A close call

After Monday’s mild weather, winter returned to boot me firmly in the potting bench Tuesday.  Snow overnight was following by free-falling temperatures and a wind that would blow the hair right out of your follicles.  BRRRR!

Nonetheless, the hens were out and about, scratching in the hendome alternately with visits to the Coop for food and water.  When Dan went to close the Coop later in the day, though, he only counted 5 hens in the Coop.  His heart sank, and he raced to the house to get me to help look for them in the growing dark.  I shoved on my boots and ran out, heart in my throat.  I was so afraid we’d lost them to a fox, or they’d gotten out and were roosting somewhere in the woods and would freeze to death overnight. (Predicted overnight temps were as low as -16°F with the wind chill.)

It was COLD, brutally cold, winds howling.  We saw hen tracks in the snow along the garden fence, then another set leading into the garden (we removed the gate for the winter) but the tracks did not lead out.  There were no signs of a struggle, no feathers, or worse yet, blood.  Then, Dan realized the tracks disappeared right by Henbogle Coop.  He looked under, and there they were, Lily and Lucy, huddled together under the Coop.  We shooed them out (they were not happy to be shooed) and after checking for frostbite, got them into Henbogle Coop to join their sisters and warm up.  We left the lamp on for extra warmth, closed them up, and thanked our lucky stars.

We determined they must have flown out of the pen looking for more of that delicious grass from Monday, then didn’t have enough sense to fly back in.  We were lucky they found the Coop to provide shelter.  We checked them over this morning, and thankfully, saw no signs of frostbite.  Lucy and Lily both got their wings clipped to prevent any future flights of fancy.

Now, we just have to make a plan for taking care of the girls during a big three-day storm, if it materializes (please no!), with forecasts calling for between 24-48 inches of snow between Friday night and Monday.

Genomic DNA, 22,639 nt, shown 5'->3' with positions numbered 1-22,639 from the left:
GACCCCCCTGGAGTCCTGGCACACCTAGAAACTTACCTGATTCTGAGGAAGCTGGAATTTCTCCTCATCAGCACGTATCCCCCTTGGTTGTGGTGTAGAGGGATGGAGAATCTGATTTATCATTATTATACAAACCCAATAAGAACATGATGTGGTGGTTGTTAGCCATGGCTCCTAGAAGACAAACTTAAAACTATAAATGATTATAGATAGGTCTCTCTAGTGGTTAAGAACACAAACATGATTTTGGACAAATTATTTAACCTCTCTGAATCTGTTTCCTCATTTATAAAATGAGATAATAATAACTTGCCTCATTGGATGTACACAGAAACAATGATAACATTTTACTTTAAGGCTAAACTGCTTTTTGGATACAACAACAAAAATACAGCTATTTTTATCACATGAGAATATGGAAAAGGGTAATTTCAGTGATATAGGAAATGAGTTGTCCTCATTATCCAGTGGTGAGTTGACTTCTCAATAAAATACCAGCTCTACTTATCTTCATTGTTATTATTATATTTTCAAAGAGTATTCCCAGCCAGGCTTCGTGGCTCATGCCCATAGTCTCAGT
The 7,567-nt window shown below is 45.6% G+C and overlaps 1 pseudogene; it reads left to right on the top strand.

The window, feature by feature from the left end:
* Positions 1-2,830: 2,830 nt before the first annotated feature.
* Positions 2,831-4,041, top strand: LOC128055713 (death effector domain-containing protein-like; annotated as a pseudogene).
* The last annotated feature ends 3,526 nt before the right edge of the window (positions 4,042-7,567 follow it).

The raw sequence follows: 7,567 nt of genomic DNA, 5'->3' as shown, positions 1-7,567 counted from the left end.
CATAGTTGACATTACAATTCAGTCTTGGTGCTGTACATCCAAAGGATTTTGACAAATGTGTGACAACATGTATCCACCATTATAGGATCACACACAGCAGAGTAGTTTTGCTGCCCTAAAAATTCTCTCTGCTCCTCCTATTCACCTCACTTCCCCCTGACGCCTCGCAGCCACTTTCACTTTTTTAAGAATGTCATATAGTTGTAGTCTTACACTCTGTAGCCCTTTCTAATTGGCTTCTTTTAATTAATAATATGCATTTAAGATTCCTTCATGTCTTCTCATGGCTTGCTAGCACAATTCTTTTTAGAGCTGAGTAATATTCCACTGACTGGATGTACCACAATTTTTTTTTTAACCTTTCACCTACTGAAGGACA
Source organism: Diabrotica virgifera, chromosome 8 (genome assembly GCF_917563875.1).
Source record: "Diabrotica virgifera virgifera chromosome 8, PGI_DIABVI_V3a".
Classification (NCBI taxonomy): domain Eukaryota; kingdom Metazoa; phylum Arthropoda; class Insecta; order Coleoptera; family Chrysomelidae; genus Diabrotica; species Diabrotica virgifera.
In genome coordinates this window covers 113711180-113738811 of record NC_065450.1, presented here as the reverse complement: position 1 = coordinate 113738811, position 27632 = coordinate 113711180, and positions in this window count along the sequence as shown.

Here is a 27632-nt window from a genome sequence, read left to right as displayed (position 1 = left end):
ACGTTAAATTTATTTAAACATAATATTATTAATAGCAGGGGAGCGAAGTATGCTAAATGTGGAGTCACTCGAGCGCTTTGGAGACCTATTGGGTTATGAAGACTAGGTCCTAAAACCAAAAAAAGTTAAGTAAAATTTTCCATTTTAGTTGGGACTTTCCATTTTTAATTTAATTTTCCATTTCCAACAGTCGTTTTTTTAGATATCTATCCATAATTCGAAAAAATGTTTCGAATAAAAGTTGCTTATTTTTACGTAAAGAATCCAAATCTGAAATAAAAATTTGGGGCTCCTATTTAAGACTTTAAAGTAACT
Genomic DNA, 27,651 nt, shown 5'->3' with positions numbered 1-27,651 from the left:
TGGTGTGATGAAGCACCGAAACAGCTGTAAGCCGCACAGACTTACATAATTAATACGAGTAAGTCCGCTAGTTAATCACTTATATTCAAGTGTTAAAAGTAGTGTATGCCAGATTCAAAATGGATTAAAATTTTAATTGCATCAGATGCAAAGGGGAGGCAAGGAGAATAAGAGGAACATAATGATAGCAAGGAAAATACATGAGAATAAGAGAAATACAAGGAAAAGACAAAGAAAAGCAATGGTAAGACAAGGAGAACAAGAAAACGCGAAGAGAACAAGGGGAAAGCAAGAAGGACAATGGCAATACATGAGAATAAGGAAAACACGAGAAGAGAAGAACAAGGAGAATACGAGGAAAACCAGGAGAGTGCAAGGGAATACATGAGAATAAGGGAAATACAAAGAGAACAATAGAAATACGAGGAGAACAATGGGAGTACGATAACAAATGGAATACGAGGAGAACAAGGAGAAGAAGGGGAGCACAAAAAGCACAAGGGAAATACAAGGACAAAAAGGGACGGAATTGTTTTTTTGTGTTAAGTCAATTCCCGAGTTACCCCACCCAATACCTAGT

4 Responses to “A close call”

  1. jeannie Says:

    I’m glad to hear the girls are OK.

  2. Daphne Says:

    I think we will be at the edge of the storm. Our predictions say it will snow on us for several days, but we will only get 6-10″. I hope we don’t get more.

  3. julie Says:

    Ali, so glad to know the “girls” are safe and sound. My girls too want to ventrue forth and find that one remaining blade of grass. We have raised a hardy brood as most blogs I read who own chickens say their “girls” will not go out in the cold and snow. The weather hype in my neck of the woods drives me crazy. Hello, we live in Maine, it snows in Maine, its winter forgoodness sake. I have to admit I did make a pit stop at the grocery store (pot roast on the wood stove if we lose the power) and for the first time a snowblower now resides at Dog Trot Farm. Good Tidings to you and Dan for the New Year!

    • Ali Says:

      Gosh, Julie, I didn’t realize Hannaford carried snow blowers, too. What a good idea, I bet they’ll sell a carload ;-)

      Pot roast sounds good. After ’98, I vowed never again would I be without a woodstove and a gas range. I’m all set there.

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